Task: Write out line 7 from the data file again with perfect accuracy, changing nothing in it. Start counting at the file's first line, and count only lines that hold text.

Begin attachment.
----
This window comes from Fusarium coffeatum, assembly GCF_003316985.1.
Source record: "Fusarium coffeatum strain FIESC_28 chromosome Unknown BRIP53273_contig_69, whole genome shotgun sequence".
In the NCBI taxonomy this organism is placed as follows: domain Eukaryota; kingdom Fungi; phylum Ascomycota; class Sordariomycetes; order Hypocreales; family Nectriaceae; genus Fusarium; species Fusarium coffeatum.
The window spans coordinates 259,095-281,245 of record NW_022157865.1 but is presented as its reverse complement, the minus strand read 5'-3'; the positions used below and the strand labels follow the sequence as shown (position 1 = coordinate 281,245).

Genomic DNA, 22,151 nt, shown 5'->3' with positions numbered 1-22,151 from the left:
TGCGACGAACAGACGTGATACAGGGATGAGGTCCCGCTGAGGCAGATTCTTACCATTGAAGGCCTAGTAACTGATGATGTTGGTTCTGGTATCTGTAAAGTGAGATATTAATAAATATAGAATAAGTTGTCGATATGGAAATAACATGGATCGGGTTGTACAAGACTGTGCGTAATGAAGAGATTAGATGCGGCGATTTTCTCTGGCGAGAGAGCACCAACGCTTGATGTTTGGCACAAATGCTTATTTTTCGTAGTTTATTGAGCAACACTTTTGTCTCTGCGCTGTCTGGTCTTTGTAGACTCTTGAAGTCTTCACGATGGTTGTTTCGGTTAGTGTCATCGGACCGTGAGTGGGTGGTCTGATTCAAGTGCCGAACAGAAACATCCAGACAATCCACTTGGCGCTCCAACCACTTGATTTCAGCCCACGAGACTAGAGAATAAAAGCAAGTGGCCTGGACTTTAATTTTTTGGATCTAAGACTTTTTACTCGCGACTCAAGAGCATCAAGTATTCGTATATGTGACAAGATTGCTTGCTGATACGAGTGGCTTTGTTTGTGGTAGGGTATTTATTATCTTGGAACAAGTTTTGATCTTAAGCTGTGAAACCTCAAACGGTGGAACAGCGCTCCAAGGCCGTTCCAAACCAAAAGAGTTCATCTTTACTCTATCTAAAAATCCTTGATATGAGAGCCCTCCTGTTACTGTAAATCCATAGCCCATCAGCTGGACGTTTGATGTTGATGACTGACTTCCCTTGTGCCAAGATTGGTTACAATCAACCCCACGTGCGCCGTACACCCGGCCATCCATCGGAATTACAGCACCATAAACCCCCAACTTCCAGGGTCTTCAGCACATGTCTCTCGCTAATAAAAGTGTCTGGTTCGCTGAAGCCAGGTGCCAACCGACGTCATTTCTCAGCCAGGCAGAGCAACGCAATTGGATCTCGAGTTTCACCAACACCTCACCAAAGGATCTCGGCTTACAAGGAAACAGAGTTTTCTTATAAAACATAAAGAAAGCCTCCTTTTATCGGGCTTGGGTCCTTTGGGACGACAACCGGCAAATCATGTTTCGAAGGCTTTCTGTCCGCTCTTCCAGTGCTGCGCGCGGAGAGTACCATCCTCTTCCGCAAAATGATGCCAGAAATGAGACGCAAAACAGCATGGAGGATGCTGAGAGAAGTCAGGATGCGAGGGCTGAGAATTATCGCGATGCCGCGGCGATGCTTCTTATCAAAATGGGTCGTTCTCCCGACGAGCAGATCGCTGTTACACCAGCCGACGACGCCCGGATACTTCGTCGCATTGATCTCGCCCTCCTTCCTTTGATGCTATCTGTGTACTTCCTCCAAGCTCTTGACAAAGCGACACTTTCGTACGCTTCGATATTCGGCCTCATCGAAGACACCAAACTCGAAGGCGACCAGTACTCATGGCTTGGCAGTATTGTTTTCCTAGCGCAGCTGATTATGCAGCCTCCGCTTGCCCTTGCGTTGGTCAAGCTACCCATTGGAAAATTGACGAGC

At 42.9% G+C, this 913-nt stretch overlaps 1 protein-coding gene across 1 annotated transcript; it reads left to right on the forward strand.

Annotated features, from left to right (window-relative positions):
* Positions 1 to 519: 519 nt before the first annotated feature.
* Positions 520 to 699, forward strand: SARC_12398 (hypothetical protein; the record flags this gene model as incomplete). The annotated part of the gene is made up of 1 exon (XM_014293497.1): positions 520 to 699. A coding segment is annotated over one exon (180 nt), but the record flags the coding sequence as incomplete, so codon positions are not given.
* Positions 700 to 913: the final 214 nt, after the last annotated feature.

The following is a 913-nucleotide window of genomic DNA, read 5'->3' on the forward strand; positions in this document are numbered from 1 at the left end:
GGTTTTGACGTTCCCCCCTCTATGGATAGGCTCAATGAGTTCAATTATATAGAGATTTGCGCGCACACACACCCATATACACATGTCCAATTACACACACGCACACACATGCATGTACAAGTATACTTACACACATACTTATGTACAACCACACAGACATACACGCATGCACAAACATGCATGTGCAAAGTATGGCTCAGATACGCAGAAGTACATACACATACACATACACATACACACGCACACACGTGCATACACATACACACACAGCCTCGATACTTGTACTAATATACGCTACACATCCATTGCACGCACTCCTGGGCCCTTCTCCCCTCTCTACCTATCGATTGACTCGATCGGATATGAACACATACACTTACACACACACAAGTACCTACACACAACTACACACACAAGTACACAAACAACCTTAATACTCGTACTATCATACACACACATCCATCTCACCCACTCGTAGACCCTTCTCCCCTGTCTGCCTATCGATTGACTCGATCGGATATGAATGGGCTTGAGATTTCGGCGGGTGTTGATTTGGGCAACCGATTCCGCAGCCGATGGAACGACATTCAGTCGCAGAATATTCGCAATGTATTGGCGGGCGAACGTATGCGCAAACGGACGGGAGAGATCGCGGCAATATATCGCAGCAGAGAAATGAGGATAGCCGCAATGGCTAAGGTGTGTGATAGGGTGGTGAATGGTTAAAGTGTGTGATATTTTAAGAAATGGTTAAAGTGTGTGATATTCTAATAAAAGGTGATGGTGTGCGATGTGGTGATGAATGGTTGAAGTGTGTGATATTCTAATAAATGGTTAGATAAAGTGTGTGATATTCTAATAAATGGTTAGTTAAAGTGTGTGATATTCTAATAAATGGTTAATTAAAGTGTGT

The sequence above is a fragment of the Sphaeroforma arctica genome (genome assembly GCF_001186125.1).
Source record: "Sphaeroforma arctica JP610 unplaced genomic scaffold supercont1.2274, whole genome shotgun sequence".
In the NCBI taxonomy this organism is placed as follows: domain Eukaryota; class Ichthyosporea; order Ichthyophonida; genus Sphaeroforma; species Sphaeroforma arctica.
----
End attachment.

At 42.9% G+C, this 913-nt stretch overlaps 1 protein-coding gene across 1 annotated transcript; it reads left to right on the forward strand.